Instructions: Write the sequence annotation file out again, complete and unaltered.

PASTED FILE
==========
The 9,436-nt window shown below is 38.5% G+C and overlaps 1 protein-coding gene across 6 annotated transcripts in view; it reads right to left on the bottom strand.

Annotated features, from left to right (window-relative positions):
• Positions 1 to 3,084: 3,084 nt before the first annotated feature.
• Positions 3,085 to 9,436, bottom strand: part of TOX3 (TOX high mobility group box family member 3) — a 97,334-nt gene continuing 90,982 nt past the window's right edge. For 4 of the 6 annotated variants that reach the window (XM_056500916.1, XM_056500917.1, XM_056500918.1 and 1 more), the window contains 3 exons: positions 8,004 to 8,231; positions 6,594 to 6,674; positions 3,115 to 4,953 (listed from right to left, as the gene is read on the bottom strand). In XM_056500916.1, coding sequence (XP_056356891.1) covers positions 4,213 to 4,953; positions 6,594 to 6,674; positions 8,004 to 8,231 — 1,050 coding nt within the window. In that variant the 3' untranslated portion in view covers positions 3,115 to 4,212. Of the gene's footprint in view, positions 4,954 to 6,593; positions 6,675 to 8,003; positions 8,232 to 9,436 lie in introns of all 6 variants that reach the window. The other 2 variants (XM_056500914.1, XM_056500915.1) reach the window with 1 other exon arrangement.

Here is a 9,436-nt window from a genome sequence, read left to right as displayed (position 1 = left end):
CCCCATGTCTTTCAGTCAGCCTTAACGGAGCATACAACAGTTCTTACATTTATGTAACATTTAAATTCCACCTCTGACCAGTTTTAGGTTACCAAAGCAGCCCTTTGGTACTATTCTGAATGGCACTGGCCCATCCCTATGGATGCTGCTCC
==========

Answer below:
The 9,436-nt window shown below is 38.5% G+C and overlaps 1 protein-coding gene across 6 annotated transcripts in view; it reads right to left on the bottom strand.

Annotated features, from left to right (window-relative positions):
• Positions 1 to 3,084: 3,084 nt before the first annotated feature.
• Positions 3,085 to 9,436, bottom strand: part of TOX3 (TOX high mobility group box family member 3) — a 97,334-nt gene continuing 90,982 nt past the window's right edge. For 4 of the 6 annotated variants that reach the window (XM_056500916.1, XM_056500917.1, XM_056500918.1 and 1 more), the window contains 3 exons: positions 8,004 to 8,231; positions 6,594 to 6,674; positions 3,115 to 4,953 (listed from right to left, as the gene is read on the bottom strand). In XM_056500916.1, coding sequence (XP_056356891.1) covers positions 4,213 to 4,953; positions 6,594 to 6,674; positions 8,004 to 8,231 — 1,050 coding nt within the window. In that variant the 3' untranslated portion in view covers positions 3,115 to 4,212. Of the gene's footprint in view, positions 4,954 to 6,593; positions 6,675 to 8,003; positions 8,232 to 9,436 lie in introns of all 6 variants that reach the window. The other 2 variants (XM_056500914.1, XM_056500915.1) reach the window with 1 other exon arrangement.

Here is a 9,436-nt window from a genome sequence, read left to right as displayed (position 1 = left end):
CCCCATGTCTTTCAGTCAGCCTTAACGGAGCATACAACAGTTCTTACATTTATGTAACATTTAAATTCCACCTCTGACCAGTTTTAGGTTACCAAAGCAGCCCTTTGGTACTATTCTGAATGGCACTGGCCCATCCCTATGGATGCTGCTCC